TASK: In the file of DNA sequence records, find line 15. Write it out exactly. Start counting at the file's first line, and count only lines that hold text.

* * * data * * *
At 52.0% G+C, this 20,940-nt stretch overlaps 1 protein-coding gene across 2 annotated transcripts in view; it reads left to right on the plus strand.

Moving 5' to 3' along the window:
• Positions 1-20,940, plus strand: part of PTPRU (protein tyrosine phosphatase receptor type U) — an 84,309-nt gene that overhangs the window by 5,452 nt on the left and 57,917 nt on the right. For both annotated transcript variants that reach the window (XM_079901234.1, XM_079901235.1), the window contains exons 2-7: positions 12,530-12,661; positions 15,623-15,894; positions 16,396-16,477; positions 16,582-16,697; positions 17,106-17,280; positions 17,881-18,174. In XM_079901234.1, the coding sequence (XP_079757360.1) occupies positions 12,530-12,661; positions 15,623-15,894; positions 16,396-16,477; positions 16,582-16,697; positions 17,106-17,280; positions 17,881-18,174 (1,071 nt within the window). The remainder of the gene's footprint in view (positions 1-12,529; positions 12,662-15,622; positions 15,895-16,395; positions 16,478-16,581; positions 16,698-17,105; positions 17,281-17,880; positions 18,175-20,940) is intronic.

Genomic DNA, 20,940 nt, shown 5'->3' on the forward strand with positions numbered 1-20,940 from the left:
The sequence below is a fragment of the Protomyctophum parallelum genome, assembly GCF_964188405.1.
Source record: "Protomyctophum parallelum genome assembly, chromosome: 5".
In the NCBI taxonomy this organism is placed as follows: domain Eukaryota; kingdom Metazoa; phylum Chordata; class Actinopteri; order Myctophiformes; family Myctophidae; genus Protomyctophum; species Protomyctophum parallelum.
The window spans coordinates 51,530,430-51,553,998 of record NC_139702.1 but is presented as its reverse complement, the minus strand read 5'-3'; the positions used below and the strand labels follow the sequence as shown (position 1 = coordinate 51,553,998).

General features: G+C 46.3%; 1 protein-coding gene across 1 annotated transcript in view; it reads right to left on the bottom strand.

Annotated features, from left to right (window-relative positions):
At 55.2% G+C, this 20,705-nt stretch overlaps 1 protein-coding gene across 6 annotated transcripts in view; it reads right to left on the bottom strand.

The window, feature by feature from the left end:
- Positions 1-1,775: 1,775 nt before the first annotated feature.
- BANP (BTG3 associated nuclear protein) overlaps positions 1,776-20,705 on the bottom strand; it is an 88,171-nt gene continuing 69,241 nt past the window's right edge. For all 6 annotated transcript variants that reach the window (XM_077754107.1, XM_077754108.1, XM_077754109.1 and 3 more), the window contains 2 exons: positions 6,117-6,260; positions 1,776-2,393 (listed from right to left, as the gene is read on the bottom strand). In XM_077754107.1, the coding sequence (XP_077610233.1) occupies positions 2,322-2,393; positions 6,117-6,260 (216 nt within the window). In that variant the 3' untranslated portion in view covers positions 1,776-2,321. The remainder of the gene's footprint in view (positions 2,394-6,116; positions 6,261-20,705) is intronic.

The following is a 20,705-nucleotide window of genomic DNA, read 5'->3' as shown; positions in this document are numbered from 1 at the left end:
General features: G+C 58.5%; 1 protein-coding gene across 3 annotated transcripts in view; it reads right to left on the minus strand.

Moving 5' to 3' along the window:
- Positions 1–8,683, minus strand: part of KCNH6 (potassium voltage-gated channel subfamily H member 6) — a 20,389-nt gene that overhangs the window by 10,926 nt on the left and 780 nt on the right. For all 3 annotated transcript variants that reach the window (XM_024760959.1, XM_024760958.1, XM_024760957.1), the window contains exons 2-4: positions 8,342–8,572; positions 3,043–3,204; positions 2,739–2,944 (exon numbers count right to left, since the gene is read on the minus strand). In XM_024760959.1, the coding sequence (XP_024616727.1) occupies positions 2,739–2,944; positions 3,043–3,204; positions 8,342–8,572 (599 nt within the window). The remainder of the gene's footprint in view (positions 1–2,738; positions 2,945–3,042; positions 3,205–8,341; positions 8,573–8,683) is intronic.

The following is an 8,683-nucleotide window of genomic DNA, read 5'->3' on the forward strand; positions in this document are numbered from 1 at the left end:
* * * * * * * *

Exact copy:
The following is a 20,705-nucleotide window of genomic DNA, read 5'->3' as shown; positions in this document are numbered from 1 at the left end: